Stability seems to hang by the thinnest of thin threads these days. All it takes is a rush of blood to the head afflicting a few German politicians, causing Germany to unilaterally impose a short selling ban, and hey presto, the markets fall over in a faint. The next day the markets shrug their funk off for a few hours then collapse in terror again (these events are known as ‘flash crashes’). This of course causes once-bitten-twice-shy hedge fund managers to start dumping their positions and we’re off again.
So long as there remains a sufficient quorum of buyers willing and able to snap stocks up at a bargain, these market crashes find a floor fairly quickly and stocks bounce. However, there is a hoary old saying in the markets warning about the dangers of trying to catch falling knives, and our proximity to the last crash is more than close enough to blur the fine dividing line between courage and foolhardiness. It takes very little to make even hardened institutional managers flee equities and then sit on their hands, at least for a while, even in the midst of absolute bargain prices. The FTSE might be above 5000 today, but give it a bit of time and a few more market wobbles and it could be back down to 4,500 or below.
So are we really at the edge of the precipice again, or are the markets just suffering a bad case of the jitters brought on by an overdose of Greek tragedy? One of my favourite prophets of doom is Martin Weiss, of the Weiss Institute. Weiss and the team of analysts he has assembled have been hugely exercised by the scale of the US deficit and by Bernanke and the Fed’s “quantitative easing.” This, together with their sense that Europe has no real solutions and their analysis that the US housing and commercial real estates markets still have much bad news to vent, has led them to warn their audiences against believing that March’s market rallies signalled the start of a new long term bull market. Now the Weiss institute is shouting from the rooftops, warning that the ‘flash crashes’ could indicate an impending large scale crash. “Get out as fast as you can” is their message to investors.
“The Dow's 1000-point "flash crash" of two weeks ago was NOT a fluke! Nor is today's 376-point slide in the Dow! These events are lightning bolts that strike deep into the market's core ... and that help light up the path ahead for anyone willing to look." In his flash alert to Safe Money readers earlier today, Mike Larson (an analyst for Weiss) explains it this way:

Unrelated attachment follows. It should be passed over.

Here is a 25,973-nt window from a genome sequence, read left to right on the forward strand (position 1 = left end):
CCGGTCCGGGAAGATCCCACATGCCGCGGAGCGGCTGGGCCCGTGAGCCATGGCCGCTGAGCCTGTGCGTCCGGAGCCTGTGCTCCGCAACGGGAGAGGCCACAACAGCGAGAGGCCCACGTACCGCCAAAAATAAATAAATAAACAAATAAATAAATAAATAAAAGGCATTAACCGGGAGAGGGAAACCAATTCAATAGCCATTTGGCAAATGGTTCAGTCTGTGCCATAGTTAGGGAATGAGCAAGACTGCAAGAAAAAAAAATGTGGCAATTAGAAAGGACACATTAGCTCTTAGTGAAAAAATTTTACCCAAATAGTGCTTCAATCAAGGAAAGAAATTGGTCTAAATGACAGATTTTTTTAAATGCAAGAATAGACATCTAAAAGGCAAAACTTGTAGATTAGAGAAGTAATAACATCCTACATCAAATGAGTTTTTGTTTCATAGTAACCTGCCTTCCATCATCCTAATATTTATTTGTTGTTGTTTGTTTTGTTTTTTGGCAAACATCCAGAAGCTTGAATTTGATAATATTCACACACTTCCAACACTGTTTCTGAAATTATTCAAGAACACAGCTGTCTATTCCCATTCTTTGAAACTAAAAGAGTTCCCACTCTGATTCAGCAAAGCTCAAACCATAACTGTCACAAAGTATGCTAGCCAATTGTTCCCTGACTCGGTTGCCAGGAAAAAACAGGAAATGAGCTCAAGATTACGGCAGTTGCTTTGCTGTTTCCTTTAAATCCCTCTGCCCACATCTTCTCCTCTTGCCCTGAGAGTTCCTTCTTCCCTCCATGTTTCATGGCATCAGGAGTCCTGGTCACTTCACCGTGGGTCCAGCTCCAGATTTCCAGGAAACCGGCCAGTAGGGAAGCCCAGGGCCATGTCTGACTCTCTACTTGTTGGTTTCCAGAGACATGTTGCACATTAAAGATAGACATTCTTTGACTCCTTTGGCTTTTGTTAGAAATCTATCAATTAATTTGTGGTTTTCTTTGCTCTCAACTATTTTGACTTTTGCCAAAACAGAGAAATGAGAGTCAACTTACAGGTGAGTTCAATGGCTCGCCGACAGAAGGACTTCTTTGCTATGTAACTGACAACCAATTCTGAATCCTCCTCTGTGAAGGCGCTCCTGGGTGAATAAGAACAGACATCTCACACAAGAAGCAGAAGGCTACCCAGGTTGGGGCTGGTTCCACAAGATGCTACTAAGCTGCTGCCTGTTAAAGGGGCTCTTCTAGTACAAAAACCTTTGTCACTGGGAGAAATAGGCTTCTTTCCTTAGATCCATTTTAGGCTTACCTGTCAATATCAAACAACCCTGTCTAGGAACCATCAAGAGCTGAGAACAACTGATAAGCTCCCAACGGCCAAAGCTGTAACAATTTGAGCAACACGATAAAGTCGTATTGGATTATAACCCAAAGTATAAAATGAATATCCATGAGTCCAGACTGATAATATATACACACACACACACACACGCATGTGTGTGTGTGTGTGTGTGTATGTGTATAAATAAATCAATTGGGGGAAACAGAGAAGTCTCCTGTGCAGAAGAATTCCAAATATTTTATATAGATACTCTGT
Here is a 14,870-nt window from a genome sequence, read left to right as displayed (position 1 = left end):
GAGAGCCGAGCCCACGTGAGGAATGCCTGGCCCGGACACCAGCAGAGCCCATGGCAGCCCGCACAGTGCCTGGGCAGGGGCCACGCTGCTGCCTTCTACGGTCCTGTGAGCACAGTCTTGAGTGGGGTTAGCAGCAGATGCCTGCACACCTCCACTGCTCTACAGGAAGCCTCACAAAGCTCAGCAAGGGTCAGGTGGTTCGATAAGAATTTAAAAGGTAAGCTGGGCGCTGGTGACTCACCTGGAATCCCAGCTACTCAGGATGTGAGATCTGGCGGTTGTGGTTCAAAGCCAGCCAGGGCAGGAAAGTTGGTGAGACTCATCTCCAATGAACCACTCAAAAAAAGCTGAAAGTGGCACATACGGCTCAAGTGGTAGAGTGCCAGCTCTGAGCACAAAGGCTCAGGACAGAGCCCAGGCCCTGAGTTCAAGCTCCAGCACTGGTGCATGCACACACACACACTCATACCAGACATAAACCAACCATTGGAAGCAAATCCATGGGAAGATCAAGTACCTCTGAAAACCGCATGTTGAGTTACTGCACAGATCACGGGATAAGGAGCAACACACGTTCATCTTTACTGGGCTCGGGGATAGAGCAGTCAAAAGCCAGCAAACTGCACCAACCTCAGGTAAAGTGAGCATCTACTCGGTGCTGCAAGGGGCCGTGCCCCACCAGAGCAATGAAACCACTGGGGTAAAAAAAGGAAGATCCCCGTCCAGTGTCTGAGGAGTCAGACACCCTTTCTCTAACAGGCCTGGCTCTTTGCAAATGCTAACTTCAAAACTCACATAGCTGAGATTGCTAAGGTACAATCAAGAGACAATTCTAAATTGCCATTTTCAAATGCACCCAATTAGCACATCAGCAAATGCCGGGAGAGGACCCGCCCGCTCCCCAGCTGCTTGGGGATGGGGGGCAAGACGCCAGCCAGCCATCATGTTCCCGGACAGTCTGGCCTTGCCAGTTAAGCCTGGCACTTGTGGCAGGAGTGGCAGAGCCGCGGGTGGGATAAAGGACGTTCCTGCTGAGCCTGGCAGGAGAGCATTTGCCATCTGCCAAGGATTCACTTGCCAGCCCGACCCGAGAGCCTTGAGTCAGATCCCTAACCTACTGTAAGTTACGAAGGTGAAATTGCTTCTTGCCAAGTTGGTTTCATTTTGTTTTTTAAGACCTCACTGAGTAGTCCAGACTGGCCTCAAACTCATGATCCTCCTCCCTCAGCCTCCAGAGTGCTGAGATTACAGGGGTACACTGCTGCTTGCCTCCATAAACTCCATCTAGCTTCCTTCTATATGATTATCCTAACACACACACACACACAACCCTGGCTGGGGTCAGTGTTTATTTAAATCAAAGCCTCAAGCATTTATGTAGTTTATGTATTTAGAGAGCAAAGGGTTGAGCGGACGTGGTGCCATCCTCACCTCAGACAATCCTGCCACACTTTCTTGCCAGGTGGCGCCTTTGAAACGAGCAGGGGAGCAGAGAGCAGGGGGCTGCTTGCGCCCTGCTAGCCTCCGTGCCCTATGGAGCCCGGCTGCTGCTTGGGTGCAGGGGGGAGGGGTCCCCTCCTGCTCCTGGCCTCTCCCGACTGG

"Some of the latest economic data has shown a cooling in global demand and a loss of investor confidence. Many early warning signs of credit stress are also flashing yellow. Volatility indices are on the rise ... financial institutions are charging each other more to borrow money in the interbank market ... and interest rate swap spreads are blowing out in the derivatives arena.
"These are the same kinds of indicators we saw go nuts before the 2008 crash. We're still nowhere near the widespread panic levels we reached back then, but the trend is what matters and it's very unsettling."
These signals all confirm what we've been telling you for the last 60 days:
- The great rally since March of 2009 is—or will soon be—over.
- Despite its impressive duration and magnitude, that rally was little more than a temporary interlude—an intermission between two phases of a greater bear market.
- The first phase came in the wake of the great Housing and Debt Crisis of 2008-2009, wiping out as much as HALF of America's stock values.
- The second phase has struck with the Great Sovereign Debt Crisis of 2010, and it's just now getting under way.
In case you think this is a lonely voice, here’s Edmund Conway, from the Telegraph, Friday May 21:
“Andrew Roberts, head of European rates strategy at RBS (LSE: RBS.L - news) , said "Great Depression II" could now be approaching, adding: "It now has potential to speed toward its conclusion; a European $1trn package which does little and political panic tells you we are about to reach the end of the road.”
Conway points to the fact too, that interbank lending rates and some CDS spreads are starting to move up sharply, in a manner that is very reminiscent of 2008. The one bit of good news is that so far company fundamentals have been way better than all this doom and gloom might suggest. But then, this was also true of the 2008 crash…
Further reading on markets and risk
- How to Rescue the World Economy from Disaster, by Roger Bootle
- Trust, Fear, and a Dead Economist, by Todd Buchholz
- A One-in-Fifty-Year Event, by Leigh Skene
Tags: financial crisis , GDP growth , Great Depression , Greece , short selling ban , sovereign debt